Barbara Tsakirgis, a noted scholar on ancient Greek domestic architecture as well as a strong community advocate for Nashville’s Parthenon, died Jan. 16. Tsakirgis, 64, had been diagnosed with ALS three years ago and died at her home.
She was a professor of classical studies, emerita, and history of art, emerita, who joined the Vanderbilt faculty in 1984.
A memorial service for Tsakirgis will take place Saturday, Feb. 23, at 2 p.m. in Benton Chapel.
“Barbara Tsakirgis had a huge impact on the field of classical archaeology—in scholarship, in leadership roles and in her generosity with her time and thoughts to students and colleagues alike,” said Betsey A. Robinson, associate professor of history of art and acting department chair. “She was a dedicated teacher, known for being tough but caring, and some of her best students have followed in her footsteps to become professors of classical art and archaeology.”
Tsakirgis was born in Boston, Massachusetts, and earned her Bachelor of Arts from Yale University, where she graduated cum laude in 1976. She then enrolled at Princeton University, where, as a graduate assistant, she began excavating and studying the domestic architecture of the Hellenistic and Roman periods at Morgantina, an ancient town in central Sicily. She was awarded a Fulbright Scholarship in 1980 and studied at the American School of Classical Studies in Athens, Greece.
At Vanderbilt, Tsakirgis was an educational pioneer by contributing an archaeological dimension to the curriculum in Greek and Latin. She focused on the complex relationship between private and public spaces and the experiences of households and communities in the ancient Mediterranean world.
“It is thanks to Barbara’s masterful teaching that Vanderbilt Classics has come to be recognized for its approach to the Greek and Roman antiquity from the integrated viewpoint of not just language and literature, but also objects and landscapes,” said Joseph L. Rife, associate professor and founding director of the Program in Classical and Mediterranean Studies. “For Barbara, Sophocles and Plato are much richer with—and much poorer without—the Athenian Acropolis and Agora.”
In addition to her extensive work at Morgantina, she was also a longtime member of the research and excavation team at the Agora, the city center and marketplace of ancient Athens. After receiving a summer stipend for research on the remains of Athenian houses, she noted that they provide insight into the lives of the women residents, a subject that had not been well documented in the written sources.
“While Barbara studied and taught the art and archaeology of the whole Mediterranean world, ancient Near East and Egypt, her greatest love was Greece, where she pursued much of her research, and where I first met her,” Robinson said. “I came to Vanderbilt largely because of her and feel lucky to have been able to work closely with her for ten years.”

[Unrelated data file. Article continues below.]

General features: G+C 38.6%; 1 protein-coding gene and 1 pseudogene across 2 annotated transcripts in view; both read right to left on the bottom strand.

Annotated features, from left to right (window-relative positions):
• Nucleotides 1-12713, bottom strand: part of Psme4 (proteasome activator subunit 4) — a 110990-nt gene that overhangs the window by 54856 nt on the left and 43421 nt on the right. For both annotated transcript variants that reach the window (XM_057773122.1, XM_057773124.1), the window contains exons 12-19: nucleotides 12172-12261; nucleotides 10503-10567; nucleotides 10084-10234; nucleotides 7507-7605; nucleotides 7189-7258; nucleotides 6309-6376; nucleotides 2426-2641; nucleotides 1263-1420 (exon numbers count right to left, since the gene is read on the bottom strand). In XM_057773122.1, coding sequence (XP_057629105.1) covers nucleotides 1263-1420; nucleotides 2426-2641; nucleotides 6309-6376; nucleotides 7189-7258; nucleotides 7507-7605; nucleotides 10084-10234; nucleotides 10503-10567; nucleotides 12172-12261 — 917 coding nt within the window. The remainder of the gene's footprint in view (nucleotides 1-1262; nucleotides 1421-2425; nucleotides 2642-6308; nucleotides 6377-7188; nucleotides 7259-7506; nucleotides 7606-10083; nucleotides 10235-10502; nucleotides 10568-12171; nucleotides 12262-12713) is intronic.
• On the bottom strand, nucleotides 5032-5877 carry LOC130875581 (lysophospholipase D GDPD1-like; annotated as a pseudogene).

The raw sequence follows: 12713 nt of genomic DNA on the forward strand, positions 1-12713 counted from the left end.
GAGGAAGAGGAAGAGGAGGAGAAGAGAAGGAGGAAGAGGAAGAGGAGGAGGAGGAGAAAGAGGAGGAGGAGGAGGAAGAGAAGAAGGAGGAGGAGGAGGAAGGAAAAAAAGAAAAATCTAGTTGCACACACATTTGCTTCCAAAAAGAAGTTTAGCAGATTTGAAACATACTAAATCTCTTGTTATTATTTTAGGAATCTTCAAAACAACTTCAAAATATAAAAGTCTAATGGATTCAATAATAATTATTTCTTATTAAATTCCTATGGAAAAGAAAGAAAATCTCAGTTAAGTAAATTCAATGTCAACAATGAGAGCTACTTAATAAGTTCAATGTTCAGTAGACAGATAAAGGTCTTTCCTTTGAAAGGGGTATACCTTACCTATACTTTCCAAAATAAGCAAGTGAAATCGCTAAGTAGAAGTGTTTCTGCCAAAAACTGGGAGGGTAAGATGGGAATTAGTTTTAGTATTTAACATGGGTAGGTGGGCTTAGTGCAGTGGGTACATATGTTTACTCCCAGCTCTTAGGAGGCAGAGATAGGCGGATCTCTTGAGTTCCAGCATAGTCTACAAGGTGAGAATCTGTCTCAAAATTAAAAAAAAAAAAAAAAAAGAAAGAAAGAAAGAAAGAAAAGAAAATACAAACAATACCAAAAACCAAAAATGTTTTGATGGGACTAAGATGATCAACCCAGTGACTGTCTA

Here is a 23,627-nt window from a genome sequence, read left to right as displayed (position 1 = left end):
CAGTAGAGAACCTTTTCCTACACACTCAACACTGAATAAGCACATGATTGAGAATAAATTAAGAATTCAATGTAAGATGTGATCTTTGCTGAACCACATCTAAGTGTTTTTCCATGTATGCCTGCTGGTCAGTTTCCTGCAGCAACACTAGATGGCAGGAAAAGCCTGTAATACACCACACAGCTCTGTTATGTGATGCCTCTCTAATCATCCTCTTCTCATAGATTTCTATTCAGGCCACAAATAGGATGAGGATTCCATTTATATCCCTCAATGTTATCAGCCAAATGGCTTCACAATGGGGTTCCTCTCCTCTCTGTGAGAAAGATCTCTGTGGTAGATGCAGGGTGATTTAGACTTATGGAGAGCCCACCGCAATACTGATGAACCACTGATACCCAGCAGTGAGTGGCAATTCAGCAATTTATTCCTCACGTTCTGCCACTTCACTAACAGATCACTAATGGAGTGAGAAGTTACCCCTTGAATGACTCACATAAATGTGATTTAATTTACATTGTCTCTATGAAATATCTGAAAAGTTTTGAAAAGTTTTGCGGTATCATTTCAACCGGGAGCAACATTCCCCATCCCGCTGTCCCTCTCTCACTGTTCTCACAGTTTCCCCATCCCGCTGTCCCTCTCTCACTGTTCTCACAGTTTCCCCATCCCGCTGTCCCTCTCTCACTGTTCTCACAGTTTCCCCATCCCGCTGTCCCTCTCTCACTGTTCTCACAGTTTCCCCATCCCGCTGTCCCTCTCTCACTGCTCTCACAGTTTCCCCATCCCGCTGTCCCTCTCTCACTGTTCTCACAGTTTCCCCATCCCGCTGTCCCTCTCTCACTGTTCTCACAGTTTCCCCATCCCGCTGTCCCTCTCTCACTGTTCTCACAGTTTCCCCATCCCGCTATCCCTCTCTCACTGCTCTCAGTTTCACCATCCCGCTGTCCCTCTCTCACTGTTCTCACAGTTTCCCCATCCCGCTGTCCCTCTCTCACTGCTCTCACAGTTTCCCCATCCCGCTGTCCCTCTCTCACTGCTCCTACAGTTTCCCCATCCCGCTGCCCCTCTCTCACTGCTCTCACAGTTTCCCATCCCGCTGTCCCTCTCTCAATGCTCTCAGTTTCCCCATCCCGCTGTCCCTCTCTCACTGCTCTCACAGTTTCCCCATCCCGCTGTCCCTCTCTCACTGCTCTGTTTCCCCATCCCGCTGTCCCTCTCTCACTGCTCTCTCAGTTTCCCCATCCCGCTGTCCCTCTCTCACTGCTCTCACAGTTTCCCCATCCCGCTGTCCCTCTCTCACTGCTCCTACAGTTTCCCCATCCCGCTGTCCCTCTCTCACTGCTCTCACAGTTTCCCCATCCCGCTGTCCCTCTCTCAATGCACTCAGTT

Tsakirgis co-edited a groundbreaking study of houses, brothels and taverns in ancient Greece and published noted articles in the American Journal of Archaeology and Hesperia.
She chaired the Department of Classical Studies from 2005 to 2011 and served on the Faculty Senate. She also led overseas tours, for which she twice received the Alumni Education Award.
Tsakirgis served many organizations related to her field of expertise with distinction. She was an academic trustee of the Archaeological Institute of America for six years, and led a delegation to the U.S. State Department to testify concerning the international antiquities market. In 2017, her dedication to the institute was recognized with the Martha and Artemis Joukowsky Distinguished Service Award.
She was the longtime coordinator of the institute’s Nashville Society, hosting many prominent visitors to the Parthenon and Vanderbilt. In addition, she served on the board of the Conservancy for Centennial Park.
Tsakirgis gave generously of her time and talents to the American School for Classical Studies at Athens, serving one year as a Whitehead Visiting Professor and as a lecturer for many summer sessions. She also was a longtime member and frequent officer of the managing committee.
Tsakirgis is survived by her husband, Jeremy Spinrad, who is an associate professor of computer science; and two daughters, Demetria and Thalia.
The Archaeological Institute of America has created a fund to establish the Barbara Tsakirgis endowed lecture.